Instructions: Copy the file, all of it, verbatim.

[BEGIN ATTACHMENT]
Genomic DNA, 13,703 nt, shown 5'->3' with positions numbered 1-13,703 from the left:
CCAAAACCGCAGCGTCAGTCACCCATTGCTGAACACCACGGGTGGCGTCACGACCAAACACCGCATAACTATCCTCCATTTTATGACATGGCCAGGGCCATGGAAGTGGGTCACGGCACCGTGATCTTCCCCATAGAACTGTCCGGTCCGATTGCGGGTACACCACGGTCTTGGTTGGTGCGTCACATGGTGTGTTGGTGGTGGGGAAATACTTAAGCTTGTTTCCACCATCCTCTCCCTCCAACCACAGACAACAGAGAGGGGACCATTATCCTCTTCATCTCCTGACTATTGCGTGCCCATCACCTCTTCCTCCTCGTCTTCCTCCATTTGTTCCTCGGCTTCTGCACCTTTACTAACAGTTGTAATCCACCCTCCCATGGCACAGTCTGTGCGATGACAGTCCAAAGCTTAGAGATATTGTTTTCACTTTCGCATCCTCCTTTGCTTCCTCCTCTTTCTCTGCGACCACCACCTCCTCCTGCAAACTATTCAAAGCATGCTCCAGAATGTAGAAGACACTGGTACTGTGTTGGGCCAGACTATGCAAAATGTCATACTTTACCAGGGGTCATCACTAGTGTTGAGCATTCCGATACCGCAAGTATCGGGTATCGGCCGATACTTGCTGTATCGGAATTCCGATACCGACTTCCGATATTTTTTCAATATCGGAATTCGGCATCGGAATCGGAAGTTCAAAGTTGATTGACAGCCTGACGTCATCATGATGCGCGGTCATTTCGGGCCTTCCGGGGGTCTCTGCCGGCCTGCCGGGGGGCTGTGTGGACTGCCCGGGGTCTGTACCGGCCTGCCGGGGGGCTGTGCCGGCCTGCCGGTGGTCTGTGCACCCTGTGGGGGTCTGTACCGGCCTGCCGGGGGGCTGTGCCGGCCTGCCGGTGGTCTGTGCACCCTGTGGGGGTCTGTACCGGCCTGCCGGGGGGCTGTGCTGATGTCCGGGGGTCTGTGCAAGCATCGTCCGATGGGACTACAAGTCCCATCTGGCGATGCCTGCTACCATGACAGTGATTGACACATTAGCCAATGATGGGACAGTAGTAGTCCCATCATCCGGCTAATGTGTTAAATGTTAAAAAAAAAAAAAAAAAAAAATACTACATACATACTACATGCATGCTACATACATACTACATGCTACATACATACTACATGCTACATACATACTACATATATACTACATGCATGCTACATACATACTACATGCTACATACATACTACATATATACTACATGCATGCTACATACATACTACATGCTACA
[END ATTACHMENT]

Genomic DNA, 13,703 nt, shown 5'->3' with positions numbered 1-13,703 from the left:
CCAAAACCGCAGCGTCAGTCACCCATTGCTGAACACCACGGGTGGCGTCACGACCAAACACCGCATAACTATCCTCCATTTTATGACATGGCCAGGGCCATGGAAGTGGGTCACGGCACCGTGATCTTCCCCATAGAACTGTCCGGTCCGATTGCGGGTACACCACGGTCTTGGTTGGTGCGTCACATGGTGTGTTGGTGGTGGGGAAATACTTAAGCTTGTTTCCACCATCCTCTCCCTCCAACCACAGACAACAGAGAGGGGACCATTATCCTCTTCATCTCCTGACTATTGCGTGCCCATCACCTCTTCCTCCTCGTCTTCCTCCATTTGTTCCTCGGCTTCTGCACCTTTACTAACAGTTGTAATCCACCCTCCCATGGCACAGTCTGTGCGATGACAGTCCAAAGCTTAGAGATATTGTTTTCACTTTCGCATCCTCCTTTGCTTCCTCCTCTTTCTCTGCGACCACCACCTCCTCCTGCAAACTATTCAAAGCATGCTCCAGAATGTAGAAGACACTGGTACTGTGTTGGGCCAGACTATGCAAAATGTCATACTTTACCAGGGGTCATCACTAGTGTTGAGCATTCCGATACCGCAAGTATCGGGTATCGGCCGATACTTGCTGTATCGGAATTCCGATACCGACTTCCGATATTTTTTCAATATCGGAATTCGGCATCGGAATCGGAAGTTCAAAGTTGATTGACAGCCTGACGTCATCATGATGCGCGGTCATTTCGGGCCTTCCGGGGGTCTCTGCCGGCCTGCCGGGGGGCTGTGTGGACTGCCCGGGGTCTGTACCGGCCTGCCGGGGGGCTGTGCCGGCCTGCCGGTGGTCTGTGCACCCTGTGGGGGTCTGTACCGGCCTGCCGGGGGGCTGTGCCGGCCTGCCGGTGGTCTGTGCACCCTGTGGGGGTCTGTACCGGCCTGCCGGGGGGCTGTGCTGATGTCCGGGGGTCTGTGCAAGCATCGTCCGATGGGACTACAAGTCCCATCTGGCGATGCCTGCTACCATGACAGTGATTGACACATTAGCCAATGATGGGACAGTAGTAGTCCCATCATCCGGCTAATGTGTTAAATGTTAAAAAAAAAAAAAAAAAAAAATACTACATACATACTACATGCATGCTACATACATACTACATGCTACATACATACTACATGCTACATACATACTACATATATACTACATGCATGCTACATACATACTACATGCTACATACATACTACATATATACTACATGCATGCTACATACATACTACATGCTACA